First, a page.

I miss my Dad and uncles very much but I do not think of them often. It is as if I have blotted them out of my mind. I see their pictures but I am not really “seeing” them for whom they were and what role they played in my life. They are like characters from a magazine or TV show. My memories are blocked. I refuse to go there unless there is a group of us talking about them and then it is all good, no sadness, just laughter and good times. While this is OK it is not enough. The knot is still there. The holes are still there and the feelings that were quick to rise up at the time of each death acknowledged.

Unfortunately, for me the defense mechanism of strength (i.e. being strong - crying is a sign of weakness) kicks in and overrides my senses and the moment passes not recognized for what it really is until something else triggers it. I do not want to experience another loss to grieve the loss of these three people as it will take away from the one who should really be grieved but I have to find a way to allow the squashed feelings to rise to the surface and released. I have to face these deaths from a personal perspective not a clinical approach. I am not on the outside looking in. These three people meant a great deal to me. They helped to mold me as I was growing up, now they are gone, and with them, a piece of me went too.

I want to cry, to release the pent up emotions but I cannot. It will not happen at least not right now. The one year anniversary for all of them have come and gone and still nothing, although I feel it lying just beneath the surface. Counseling has helped me to acknowledge it but so far nothing has helped me release it. One day I hope to be able to feel that this is all over for me and I will think of them and our times together often and fondly. In the meantime, I am waiting for the moment or moments when the wall comes down, the lid comes off and the emotions will come spilling out and I can move forward.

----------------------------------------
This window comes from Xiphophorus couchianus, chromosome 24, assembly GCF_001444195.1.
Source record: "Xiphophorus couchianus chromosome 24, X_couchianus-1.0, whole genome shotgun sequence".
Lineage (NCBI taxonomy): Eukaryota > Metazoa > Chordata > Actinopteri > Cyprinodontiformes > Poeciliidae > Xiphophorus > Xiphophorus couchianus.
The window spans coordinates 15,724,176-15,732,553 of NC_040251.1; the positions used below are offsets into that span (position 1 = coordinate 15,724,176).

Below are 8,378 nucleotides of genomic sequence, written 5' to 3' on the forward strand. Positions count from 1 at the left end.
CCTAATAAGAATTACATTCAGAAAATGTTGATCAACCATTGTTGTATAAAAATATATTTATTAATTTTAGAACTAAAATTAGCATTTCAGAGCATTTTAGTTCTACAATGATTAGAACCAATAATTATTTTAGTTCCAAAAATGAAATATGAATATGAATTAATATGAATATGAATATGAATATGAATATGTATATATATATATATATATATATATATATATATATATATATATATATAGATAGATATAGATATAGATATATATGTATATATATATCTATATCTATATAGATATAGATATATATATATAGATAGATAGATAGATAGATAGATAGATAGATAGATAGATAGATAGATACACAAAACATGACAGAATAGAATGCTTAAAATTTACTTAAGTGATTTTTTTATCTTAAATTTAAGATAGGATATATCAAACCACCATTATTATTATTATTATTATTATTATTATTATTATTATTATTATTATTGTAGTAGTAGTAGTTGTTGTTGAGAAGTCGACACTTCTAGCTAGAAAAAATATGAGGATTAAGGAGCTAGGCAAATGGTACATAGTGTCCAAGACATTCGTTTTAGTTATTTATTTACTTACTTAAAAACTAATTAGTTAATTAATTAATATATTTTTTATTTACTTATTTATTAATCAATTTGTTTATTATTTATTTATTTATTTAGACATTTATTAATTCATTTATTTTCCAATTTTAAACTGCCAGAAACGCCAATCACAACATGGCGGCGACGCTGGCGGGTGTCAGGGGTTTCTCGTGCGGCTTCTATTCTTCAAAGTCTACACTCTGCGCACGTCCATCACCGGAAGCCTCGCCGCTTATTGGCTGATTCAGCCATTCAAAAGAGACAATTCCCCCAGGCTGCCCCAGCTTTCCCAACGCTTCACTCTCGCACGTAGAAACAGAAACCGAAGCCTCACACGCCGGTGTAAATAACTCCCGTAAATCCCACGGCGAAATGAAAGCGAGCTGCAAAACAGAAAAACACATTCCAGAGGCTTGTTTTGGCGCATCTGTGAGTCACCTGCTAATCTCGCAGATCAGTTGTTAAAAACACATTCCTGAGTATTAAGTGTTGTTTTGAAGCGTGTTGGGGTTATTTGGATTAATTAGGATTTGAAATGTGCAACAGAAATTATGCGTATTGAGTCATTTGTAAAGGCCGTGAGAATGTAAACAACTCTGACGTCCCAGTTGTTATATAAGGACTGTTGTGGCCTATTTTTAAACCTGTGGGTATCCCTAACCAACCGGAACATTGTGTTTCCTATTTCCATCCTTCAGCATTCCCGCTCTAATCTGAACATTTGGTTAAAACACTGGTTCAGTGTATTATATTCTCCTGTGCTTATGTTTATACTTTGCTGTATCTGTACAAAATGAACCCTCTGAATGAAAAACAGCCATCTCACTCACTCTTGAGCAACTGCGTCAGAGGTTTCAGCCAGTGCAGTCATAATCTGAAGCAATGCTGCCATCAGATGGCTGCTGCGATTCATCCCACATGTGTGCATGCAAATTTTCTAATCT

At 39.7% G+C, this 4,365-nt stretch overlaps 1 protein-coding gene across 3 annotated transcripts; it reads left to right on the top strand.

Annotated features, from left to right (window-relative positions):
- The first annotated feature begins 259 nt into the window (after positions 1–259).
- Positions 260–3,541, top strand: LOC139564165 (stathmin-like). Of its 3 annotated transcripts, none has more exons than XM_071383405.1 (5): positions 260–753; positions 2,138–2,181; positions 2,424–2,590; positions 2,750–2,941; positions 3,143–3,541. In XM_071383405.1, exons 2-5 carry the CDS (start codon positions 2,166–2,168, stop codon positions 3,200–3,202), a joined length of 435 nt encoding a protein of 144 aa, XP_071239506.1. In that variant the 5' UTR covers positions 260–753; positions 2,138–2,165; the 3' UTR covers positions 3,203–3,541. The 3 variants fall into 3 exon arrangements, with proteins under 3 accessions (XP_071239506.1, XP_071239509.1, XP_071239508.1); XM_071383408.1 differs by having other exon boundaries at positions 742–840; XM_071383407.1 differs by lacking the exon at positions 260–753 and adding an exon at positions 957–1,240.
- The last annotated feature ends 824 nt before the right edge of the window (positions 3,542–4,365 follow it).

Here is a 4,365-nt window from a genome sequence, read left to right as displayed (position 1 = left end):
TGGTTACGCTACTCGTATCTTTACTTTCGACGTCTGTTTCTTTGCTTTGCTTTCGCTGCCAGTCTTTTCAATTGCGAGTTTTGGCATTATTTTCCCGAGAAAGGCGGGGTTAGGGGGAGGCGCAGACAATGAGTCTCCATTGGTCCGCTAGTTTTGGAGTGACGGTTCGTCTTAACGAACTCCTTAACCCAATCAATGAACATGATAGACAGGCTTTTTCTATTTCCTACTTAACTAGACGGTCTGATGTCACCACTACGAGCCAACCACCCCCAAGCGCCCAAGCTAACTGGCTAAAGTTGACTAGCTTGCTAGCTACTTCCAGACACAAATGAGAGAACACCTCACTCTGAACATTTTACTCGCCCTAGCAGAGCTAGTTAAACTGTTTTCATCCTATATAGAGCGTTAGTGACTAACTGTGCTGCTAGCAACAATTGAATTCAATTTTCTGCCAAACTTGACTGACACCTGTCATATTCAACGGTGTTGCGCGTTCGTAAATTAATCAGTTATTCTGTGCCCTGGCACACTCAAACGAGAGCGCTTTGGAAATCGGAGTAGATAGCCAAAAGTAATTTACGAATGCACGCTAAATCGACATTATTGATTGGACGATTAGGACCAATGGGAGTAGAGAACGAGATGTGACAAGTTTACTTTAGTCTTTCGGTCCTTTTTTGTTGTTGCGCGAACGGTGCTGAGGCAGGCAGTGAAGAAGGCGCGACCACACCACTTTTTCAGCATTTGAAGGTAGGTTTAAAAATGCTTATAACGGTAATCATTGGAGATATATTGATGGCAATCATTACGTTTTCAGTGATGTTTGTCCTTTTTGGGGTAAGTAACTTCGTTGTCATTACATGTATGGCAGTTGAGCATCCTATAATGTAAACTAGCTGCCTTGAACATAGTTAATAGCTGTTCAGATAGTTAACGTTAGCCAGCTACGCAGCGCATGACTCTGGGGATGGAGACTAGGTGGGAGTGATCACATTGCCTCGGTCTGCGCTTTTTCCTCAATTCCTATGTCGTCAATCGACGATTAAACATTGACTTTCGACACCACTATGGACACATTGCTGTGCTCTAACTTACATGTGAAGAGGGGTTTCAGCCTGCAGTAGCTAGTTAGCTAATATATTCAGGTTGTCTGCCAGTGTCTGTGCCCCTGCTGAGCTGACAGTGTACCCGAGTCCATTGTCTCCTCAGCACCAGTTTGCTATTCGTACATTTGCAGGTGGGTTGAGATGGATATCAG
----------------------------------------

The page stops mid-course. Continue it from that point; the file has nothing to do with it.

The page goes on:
Wednesday, July 6, 2011

Why do I write?

Why do I write? My first response to that question is why not write? I cannot remember a time in my life when writing was not a part of it. I have written poetry, short stories, journals, rants, and raves for as far back as I can remember. Was it all publishable or even worth someone reading, probably not but it was an outlet for me and that is all that mattered.

Having said all that I guess it is safe to say that writing is an opening for me. It allows me to express myself in ways otherwise unavailable. I get to determine who my audience is and when, if at all, to share what I have written. Thoughts are constantly floating around and although they do not always make it down on paper, they are stored in the file cabinet for a rainy day.

Writing is therapeutic for me. I can write about things that are on my mind from today, yesterday, five years ago, or longer. Thoughts have a way of holding you captive until released and that is where my writing comes into play.

Sometimes if I am having a rough day instead of carrying it around with me, I will write about it and then delete it. Never having seen the light of day but gone from my mind are those thoughts that have held me captive and I am all the better for it because it has been set free.